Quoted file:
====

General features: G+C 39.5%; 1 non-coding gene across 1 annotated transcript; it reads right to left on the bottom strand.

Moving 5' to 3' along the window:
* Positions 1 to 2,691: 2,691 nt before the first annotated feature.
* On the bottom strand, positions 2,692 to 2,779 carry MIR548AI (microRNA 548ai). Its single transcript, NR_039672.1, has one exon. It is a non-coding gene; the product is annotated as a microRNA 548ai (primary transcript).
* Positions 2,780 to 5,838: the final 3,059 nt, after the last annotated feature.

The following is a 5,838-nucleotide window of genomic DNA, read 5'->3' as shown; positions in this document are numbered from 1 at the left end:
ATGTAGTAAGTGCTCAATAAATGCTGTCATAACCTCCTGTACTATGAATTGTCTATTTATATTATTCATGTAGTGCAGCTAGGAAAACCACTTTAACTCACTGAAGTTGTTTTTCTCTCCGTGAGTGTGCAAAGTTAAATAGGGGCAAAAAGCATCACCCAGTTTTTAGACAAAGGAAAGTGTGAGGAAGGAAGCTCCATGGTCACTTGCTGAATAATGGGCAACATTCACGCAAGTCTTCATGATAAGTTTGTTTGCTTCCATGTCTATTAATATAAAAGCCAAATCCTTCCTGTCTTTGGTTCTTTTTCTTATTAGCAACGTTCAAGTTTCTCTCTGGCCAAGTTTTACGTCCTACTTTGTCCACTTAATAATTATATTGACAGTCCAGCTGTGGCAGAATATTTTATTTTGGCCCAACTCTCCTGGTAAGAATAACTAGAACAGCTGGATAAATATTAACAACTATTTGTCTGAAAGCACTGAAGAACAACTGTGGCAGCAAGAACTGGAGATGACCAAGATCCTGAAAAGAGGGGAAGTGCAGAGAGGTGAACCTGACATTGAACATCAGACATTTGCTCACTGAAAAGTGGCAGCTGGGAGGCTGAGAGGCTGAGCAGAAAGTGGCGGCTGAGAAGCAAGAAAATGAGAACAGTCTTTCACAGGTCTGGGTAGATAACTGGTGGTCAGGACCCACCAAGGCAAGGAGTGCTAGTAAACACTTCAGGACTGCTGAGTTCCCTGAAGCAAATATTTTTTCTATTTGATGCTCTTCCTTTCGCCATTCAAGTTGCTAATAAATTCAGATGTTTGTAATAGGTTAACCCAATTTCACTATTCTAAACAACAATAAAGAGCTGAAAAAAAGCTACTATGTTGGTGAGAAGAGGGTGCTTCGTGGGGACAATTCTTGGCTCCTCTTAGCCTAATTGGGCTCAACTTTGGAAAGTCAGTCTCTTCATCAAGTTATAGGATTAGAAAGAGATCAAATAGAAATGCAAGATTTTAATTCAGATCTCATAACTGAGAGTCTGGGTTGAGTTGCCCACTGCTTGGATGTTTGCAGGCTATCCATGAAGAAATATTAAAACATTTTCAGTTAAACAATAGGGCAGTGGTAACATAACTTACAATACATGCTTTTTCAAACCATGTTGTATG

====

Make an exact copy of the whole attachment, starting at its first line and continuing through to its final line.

General features: G+C 39.5%; 1 non-coding gene across 1 annotated transcript; it reads right to left on the bottom strand.

Moving 5' to 3' along the window:
* Positions 1 to 2,691: 2,691 nt before the first annotated feature.
* On the bottom strand, positions 2,692 to 2,779 carry MIR548AI (microRNA 548ai). Its single transcript, NR_039672.1, has one exon. It is a non-coding gene; the product is annotated as a microRNA 548ai (primary transcript).
* Positions 2,780 to 5,838: the final 3,059 nt, after the last annotated feature.

The following is a 5,838-nucleotide window of genomic DNA, read 5'->3' as shown; positions in this document are numbered from 1 at the left end:
ATGTAGTAAGTGCTCAATAAATGCTGTCATAACCTCCTGTACTATGAATTGTCTATTTATATTATTCATGTAGTGCAGCTAGGAAAACCACTTTAACTCACTGAAGTTGTTTTTCTCTCCGTGAGTGTGCAAAGTTAAATAGGGGCAAAAAGCATCACCCAGTTTTTAGACAAAGGAAAGTGTGAGGAAGGAAGCTCCATGGTCACTTGCTGAATAATGGGCAACATTCACGCAAGTCTTCATGATAAGTTTGTTTGCTTCCATGTCTATTAATATAAAAGCCAAATCCTTCCTGTCTTTGGTTCTTTTTCTTATTAGCAACGTTCAAGTTTCTCTCTGGCCAAGTTTTACGTCCTACTTTGTCCACTTAATAATTATATTGACAGTCCAGCTGTGGCAGAATATTTTATTTTGGCCCAACTCTCCTGGTAAGAATAACTAGAACAGCTGGATAAATATTAACAACTATTTGTCTGAAAGCACTGAAGAACAACTGTGGCAGCAAGAACTGGAGATGACCAAGATCCTGAAAAGAGGGGAAGTGCAGAGAGGTGAACCTGACATTGAACATCAGACATTTGCTCACTGAAAAGTGGCAGCTGGGAGGCTGAGAGGCTGAGCAGAAAGTGGCGGCTGAGAAGCAAGAAAATGAGAACAGTCTTTCACAGGTCTGGGTAGATAACTGGTGGTCAGGACCCACCAAGGCAAGGAGTGCTAGTAAACACTTCAGGACTGCTGAGTTCCCTGAAGCAAATATTTTTTCTATTTGATGCTCTTCCTTTCGCCATTCAAGTTGCTAATAAATTCAGATGTTTGTAATAGGTTAACCCAATTTCACTATTCTAAACAACAATAAAGAGCTGAAAAAAAGCTACTATGTTGGTGAGAAGAGGGTGCTTCGTGGGGACAATTCTTGGCTCCTCTTAGCCTAATTGGGCTCAACTTTGGAAAGTCAGTCTCTTCATCAAGTTATAGGATTAGAAAGAGATCAAATAGAAATGCAAGATTTTAATTCAGATCTCATAACTGAGAGTCTGGGTTGAGTTGCCCACTGCTTGGATGTTTGCAGGCTATCCATGAAGAAATATTAAAACATTTTCAGTTAAACAATAGGGCAGTGGTAACATAACTTACAATACATGCTTTTTCAAACCATGTTGTATG